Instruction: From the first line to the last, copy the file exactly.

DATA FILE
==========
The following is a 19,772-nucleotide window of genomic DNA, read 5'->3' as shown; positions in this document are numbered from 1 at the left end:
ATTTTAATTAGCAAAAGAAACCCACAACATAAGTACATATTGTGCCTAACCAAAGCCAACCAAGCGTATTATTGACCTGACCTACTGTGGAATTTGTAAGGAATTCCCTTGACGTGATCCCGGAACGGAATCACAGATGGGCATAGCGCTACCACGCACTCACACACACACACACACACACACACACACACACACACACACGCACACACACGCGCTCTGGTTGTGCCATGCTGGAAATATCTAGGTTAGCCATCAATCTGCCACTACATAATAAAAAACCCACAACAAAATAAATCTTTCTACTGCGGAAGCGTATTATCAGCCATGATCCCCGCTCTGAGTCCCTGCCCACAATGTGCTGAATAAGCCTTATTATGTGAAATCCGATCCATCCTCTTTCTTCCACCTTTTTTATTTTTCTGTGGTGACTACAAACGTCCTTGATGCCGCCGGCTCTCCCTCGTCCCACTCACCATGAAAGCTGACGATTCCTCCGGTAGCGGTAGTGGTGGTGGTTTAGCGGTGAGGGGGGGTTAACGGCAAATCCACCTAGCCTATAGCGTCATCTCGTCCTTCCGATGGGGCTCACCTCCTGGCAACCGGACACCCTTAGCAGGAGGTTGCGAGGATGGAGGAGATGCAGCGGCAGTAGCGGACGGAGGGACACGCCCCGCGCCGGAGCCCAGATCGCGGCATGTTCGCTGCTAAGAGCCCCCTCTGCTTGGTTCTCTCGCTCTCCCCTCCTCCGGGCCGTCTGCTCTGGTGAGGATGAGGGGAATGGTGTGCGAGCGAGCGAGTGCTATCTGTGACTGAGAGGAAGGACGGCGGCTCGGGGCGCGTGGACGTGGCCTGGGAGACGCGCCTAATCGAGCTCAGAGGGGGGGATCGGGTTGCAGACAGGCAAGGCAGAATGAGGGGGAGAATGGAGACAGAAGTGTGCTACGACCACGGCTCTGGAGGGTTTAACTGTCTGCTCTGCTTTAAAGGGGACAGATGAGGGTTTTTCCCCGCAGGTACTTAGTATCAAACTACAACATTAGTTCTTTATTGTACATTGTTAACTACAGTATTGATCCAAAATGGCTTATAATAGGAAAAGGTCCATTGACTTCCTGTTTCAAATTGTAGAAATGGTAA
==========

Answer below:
The following is a 19,772-nucleotide window of genomic DNA, read 5'->3' as shown; positions in this document are numbered from 1 at the left end:
ATTTTAATTAGCAAAAGAAACCCACAACATAAGTACATATTGTGCCTAACCAAAGCCAACCAAGCGTATTATTGACCTGACCTACTGTGGAATTTGTAAGGAATTCCCTTGACGTGATCCCGGAACGGAATCACAGATGGGCATAGCGCTACCACGCACTCACACACACACACACACACACACACACACACACACACACACGCACACACACGCGCTCTGGTTGTGCCATGCTGGAAATATCTAGGTTAGCCATCAATCTGCCACTACATAATAAAAAACCCACAACAAAATAAATCTTTCTACTGCGGAAGCGTATTATCAGCCATGATCCCCGCTCTGAGTCCCTGCCCACAATGTGCTGAATAAGCCTTATTATGTGAAATCCGATCCATCCTCTTTCTTCCACCTTTTTTATTTTTCTGTGGTGACTACAAACGTCCTTGATGCCGCCGGCTCTCCCTCGTCCCACTCACCATGAAAGCTGACGATTCCTCCGGTAGCGGTAGTGGTGGTGGTTTAGCGGTGAGGGGGGGTTAACGGCAAATCCACCTAGCCTATAGCGTCATCTCGTCCTTCCGATGGGGCTCACCTCCTGGCAACCGGACACCCTTAGCAGGAGGTTGCGAGGATGGAGGAGATGCAGCGGCAGTAGCGGACGGAGGGACACGCCCCGCGCCGGAGCCCAGATCGCGGCATGTTCGCTGCTAAGAGCCCCCTCTGCTTGGTTCTCTCGCTCTCCCCTCCTCCGGGCCGTCTGCTCTGGTGAGGATGAGGGGAATGGTGTGCGAGCGAGCGAGTGCTATCTGTGACTGAGAGGAAGGACGGCGGCTCGGGGCGCGTGGACGTGGCCTGGGAGACGCGCCTAATCGAGCTCAGAGGGGGGGATCGGGTTGCAGACAGGCAAGGCAGAATGAGGGGGAGAATGGAGACAGAAGTGTGCTACGACCACGGCTCTGGAGGGTTTAACTGTCTGCTCTGCTTTAAAGGGGACAGATGAGGGTTTTTCCCCGCAGGTACTTAGTATCAAACTACAACATTAGTTCTTTATTGTACATTGTTAACTACAGTATTGATCCAAAATGGCTTATAATAGGAAAAGGTCCATTGACTTCCTGTTTCAAATTGTAGAAATGGTAA